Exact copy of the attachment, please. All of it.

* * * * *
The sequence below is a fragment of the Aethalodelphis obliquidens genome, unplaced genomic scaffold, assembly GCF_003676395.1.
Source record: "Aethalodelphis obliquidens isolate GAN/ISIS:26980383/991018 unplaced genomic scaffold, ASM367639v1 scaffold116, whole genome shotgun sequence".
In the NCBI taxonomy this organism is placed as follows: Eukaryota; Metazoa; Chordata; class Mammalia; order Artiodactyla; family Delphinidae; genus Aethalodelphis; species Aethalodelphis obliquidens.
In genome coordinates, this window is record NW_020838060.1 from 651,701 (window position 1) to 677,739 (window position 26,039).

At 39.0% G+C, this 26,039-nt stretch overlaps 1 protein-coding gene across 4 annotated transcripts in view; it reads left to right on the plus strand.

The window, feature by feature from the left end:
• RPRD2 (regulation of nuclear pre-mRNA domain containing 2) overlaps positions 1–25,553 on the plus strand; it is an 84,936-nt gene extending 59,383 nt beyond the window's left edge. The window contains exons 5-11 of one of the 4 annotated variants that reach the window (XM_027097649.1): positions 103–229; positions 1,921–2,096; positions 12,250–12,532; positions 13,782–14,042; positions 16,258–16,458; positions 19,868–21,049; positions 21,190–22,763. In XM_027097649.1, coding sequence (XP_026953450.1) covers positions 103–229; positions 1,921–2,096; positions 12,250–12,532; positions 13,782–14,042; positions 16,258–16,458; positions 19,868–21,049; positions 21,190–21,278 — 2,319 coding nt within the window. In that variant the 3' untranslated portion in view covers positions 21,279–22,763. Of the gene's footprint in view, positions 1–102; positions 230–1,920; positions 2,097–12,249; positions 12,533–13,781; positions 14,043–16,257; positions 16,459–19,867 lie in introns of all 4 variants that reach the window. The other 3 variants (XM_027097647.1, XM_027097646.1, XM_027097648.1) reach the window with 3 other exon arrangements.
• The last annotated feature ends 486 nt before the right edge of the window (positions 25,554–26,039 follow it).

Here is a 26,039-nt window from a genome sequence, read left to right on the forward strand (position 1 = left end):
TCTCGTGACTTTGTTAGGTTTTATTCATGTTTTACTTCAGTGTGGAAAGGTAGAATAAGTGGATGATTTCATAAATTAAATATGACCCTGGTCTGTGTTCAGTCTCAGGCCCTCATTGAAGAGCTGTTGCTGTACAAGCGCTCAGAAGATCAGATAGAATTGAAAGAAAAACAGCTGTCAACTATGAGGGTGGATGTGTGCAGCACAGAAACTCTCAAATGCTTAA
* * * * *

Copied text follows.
The sequence below is a fragment of the Aethalodelphis obliquidens genome, unplaced genomic scaffold, assembly GCF_003676395.1.
Source record: "Aethalodelphis obliquidens isolate GAN/ISIS:26980383/991018 unplaced genomic scaffold, ASM367639v1 scaffold116, whole genome shotgun sequence".
In the NCBI taxonomy this organism is placed as follows: Eukaryota; Metazoa; Chordata; class Mammalia; order Artiodactyla; family Delphinidae; genus Aethalodelphis; species Aethalodelphis obliquidens.
In genome coordinates, this window is record NW_020838060.1 from 651,701 (window position 1) to 677,739 (window position 26,039).

At 39.0% G+C, this 26,039-nt stretch overlaps 1 protein-coding gene across 4 annotated transcripts in view; it reads left to right on the plus strand.

The window, feature by feature from the left end:
• RPRD2 (regulation of nuclear pre-mRNA domain containing 2) overlaps positions 1–25,553 on the plus strand; it is an 84,936-nt gene extending 59,383 nt beyond the window's left edge. The window contains exons 5-11 of one of the 4 annotated variants that reach the window (XM_027097649.1): positions 103–229; positions 1,921–2,096; positions 12,250–12,532; positions 13,782–14,042; positions 16,258–16,458; positions 19,868–21,049; positions 21,190–22,763. In XM_027097649.1, coding sequence (XP_026953450.1) covers positions 103–229; positions 1,921–2,096; positions 12,250–12,532; positions 13,782–14,042; positions 16,258–16,458; positions 19,868–21,049; positions 21,190–21,278 — 2,319 coding nt within the window. In that variant the 3' untranslated portion in view covers positions 21,279–22,763. Of the gene's footprint in view, positions 1–102; positions 230–1,920; positions 2,097–12,249; positions 12,533–13,781; positions 14,043–16,257; positions 16,459–19,867 lie in introns of all 4 variants that reach the window. The other 3 variants (XM_027097647.1, XM_027097646.1, XM_027097648.1) reach the window with 3 other exon arrangements.
• The last annotated feature ends 486 nt before the right edge of the window (positions 25,554–26,039 follow it).

Here is a 26,039-nt window from a genome sequence, read left to right on the forward strand (position 1 = left end):
TCTCGTGACTTTGTTAGGTTTTATTCATGTTTTACTTCAGTGTGGAAAGGTAGAATAAGTGGATGATTTCATAAATTAAATATGACCCTGGTCTGTGTTCAGTCTCAGGCCCTCATTGAAGAGCTGTTGCTGTACAAGCGCTCAGAAGATCAGATAGAATTGAAAGAAAAACAGCTGTCAACTATGAGGGTGGATGTGTGCAGCACAGAAACTCTCAAATGCTTAA